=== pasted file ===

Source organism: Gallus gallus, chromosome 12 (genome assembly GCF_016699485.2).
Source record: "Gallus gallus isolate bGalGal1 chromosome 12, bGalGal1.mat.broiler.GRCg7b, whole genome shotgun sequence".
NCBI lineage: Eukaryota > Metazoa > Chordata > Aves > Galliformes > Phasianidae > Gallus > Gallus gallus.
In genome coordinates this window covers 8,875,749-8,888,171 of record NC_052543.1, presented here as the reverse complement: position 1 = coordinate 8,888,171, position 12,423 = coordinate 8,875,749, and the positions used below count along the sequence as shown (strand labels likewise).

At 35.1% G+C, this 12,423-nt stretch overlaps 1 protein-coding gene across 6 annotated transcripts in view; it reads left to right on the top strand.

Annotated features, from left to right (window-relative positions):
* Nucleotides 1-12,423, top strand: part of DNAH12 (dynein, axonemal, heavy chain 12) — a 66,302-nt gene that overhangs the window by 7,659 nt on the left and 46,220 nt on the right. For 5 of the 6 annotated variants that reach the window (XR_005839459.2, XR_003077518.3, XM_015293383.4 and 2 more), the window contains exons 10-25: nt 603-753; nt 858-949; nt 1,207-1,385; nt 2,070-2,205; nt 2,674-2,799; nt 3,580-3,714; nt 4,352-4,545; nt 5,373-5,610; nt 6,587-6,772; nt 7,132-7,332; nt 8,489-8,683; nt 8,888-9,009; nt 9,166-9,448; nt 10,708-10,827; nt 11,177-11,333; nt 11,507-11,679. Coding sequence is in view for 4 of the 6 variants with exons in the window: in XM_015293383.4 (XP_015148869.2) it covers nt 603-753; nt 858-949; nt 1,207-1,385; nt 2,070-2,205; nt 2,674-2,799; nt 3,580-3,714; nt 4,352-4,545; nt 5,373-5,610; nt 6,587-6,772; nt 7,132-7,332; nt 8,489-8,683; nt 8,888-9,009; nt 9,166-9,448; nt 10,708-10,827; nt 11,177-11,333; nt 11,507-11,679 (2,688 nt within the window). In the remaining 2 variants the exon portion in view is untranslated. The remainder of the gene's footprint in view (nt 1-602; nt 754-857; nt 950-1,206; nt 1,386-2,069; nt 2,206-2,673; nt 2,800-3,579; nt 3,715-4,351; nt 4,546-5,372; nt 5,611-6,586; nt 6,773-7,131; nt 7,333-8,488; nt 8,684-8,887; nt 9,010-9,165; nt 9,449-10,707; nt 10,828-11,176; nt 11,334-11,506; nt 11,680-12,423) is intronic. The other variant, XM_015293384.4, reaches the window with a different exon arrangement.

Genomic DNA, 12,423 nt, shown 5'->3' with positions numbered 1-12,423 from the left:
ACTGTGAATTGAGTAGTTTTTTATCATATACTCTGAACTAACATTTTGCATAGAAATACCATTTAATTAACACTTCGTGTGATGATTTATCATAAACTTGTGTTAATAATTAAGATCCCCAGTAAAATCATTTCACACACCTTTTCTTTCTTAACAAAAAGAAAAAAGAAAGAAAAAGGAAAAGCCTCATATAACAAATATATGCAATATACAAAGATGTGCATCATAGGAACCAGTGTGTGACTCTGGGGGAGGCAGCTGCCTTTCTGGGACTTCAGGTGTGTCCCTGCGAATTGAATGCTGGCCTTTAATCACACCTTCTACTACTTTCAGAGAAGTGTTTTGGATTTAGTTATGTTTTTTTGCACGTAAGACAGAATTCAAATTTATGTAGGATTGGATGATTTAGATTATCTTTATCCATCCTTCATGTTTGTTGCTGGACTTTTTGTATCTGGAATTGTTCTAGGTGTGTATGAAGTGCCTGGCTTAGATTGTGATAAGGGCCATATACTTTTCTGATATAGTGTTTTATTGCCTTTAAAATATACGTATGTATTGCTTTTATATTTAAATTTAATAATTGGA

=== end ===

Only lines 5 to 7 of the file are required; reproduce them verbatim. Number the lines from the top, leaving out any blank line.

At 35.1% G+C, this 12,423-nt stretch overlaps 1 protein-coding gene across 6 annotated transcripts in view; it reads left to right on the top strand.

Annotated features, from left to right (window-relative positions):
* Nucleotides 1-12,423, top strand: part of DNAH12 (dynein, axonemal, heavy chain 12) — a 66,302-nt gene that overhangs the window by 7,659 nt on the left and 46,220 nt on the right. For 5 of the 6 annotated variants that reach the window (XR_005839459.2, XR_003077518.3, XM_015293383.4 and 2 more), the window contains exons 10-25: nt 603-753; nt 858-949; nt 1,207-1,385; nt 2,070-2,205; nt 2,674-2,799; nt 3,580-3,714; nt 4,352-4,545; nt 5,373-5,610; nt 6,587-6,772; nt 7,132-7,332; nt 8,489-8,683; nt 8,888-9,009; nt 9,166-9,448; nt 10,708-10,827; nt 11,177-11,333; nt 11,507-11,679. Coding sequence is in view for 4 of the 6 variants with exons in the window: in XM_015293383.4 (XP_015148869.2) it covers nt 603-753; nt 858-949; nt 1,207-1,385; nt 2,070-2,205; nt 2,674-2,799; nt 3,580-3,714; nt 4,352-4,545; nt 5,373-5,610; nt 6,587-6,772; nt 7,132-7,332; nt 8,489-8,683; nt 8,888-9,009; nt 9,166-9,448; nt 10,708-10,827; nt 11,177-11,333; nt 11,507-11,679 (2,688 nt within the window). In the remaining 2 variants the exon portion in view is untranslated. The remainder of the gene's footprint in view (nt 1-602; nt 754-857; nt 950-1,206; nt 1,386-2,069; nt 2,206-2,673; nt 2,800-3,579; nt 3,715-4,351; nt 4,546-5,372; nt 5,611-6,586; nt 6,773-7,131; nt 7,333-8,488; nt 8,684-8,887; nt 9,010-9,165; nt 9,449-10,707; nt 10,828-11,176; nt 11,334-11,506; nt 11,680-12,423) is intronic. The other variant, XM_015293384.4, reaches the window with a different exon arrangement.